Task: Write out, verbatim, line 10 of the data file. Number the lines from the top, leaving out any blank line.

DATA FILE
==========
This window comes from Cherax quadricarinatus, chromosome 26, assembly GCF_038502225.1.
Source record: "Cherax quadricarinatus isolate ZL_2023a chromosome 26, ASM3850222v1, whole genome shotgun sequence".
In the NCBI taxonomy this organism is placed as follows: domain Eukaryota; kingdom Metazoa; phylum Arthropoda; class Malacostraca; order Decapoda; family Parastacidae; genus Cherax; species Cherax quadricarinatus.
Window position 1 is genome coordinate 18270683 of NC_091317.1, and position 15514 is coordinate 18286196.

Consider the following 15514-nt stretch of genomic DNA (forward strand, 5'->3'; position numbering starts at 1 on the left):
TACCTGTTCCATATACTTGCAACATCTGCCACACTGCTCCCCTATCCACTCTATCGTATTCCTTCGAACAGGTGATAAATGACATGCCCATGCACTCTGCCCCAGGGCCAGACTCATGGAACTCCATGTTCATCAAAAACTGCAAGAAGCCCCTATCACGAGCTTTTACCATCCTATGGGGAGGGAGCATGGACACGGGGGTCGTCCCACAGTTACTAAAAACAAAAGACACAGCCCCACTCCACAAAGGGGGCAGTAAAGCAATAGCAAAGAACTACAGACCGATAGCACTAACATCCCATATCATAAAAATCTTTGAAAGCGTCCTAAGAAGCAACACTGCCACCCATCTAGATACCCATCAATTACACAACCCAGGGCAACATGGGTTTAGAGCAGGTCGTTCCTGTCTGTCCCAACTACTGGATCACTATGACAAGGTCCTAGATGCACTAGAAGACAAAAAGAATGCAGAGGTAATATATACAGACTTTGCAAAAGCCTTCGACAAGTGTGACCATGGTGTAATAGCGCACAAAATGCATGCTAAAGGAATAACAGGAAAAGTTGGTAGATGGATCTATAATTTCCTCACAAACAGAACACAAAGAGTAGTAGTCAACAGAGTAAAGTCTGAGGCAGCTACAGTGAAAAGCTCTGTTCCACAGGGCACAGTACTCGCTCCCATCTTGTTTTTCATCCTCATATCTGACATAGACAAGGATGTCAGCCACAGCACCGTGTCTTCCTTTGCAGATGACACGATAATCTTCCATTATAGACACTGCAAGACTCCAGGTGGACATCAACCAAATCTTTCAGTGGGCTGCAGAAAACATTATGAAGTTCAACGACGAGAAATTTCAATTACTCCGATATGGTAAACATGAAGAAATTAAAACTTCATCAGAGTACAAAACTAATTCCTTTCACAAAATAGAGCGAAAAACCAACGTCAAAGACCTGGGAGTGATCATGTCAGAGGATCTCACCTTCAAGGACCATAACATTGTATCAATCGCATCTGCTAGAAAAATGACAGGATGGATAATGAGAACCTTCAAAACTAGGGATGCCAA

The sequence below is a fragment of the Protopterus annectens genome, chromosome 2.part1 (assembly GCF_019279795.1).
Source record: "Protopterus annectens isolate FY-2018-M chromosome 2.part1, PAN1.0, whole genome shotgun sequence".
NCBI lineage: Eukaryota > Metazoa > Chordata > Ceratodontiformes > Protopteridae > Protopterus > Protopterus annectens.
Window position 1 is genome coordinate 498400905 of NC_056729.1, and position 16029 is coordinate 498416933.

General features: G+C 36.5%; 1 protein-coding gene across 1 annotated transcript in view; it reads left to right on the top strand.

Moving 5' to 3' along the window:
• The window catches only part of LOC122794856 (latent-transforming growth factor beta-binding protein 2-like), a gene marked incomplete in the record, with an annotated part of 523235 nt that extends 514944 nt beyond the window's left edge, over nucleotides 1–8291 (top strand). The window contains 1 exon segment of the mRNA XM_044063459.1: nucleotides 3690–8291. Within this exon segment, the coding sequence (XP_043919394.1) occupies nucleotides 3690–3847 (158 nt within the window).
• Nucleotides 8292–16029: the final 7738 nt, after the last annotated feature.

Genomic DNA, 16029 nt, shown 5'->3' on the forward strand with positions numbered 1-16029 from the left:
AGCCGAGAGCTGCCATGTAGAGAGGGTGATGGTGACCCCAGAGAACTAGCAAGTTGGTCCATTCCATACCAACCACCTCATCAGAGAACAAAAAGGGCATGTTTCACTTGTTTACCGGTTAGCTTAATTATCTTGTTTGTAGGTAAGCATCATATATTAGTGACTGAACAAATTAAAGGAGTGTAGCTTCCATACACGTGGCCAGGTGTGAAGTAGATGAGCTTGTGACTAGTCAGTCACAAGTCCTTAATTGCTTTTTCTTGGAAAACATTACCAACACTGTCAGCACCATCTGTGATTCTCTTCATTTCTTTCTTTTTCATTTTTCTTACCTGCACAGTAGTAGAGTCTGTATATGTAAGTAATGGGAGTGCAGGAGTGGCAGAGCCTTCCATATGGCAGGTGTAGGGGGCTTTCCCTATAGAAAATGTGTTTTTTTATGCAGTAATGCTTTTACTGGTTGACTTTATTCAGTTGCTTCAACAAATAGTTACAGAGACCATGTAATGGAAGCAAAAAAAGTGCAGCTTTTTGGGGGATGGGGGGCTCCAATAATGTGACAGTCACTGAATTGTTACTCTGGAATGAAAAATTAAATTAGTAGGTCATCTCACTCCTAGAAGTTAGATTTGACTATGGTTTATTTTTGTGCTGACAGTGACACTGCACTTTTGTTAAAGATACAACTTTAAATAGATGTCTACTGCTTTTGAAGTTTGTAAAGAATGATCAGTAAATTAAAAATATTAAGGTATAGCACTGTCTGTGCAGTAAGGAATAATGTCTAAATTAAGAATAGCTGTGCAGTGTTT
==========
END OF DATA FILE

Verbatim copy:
Window position 1 is genome coordinate 498400905 of NC_056729.1, and position 16029 is coordinate 498416933.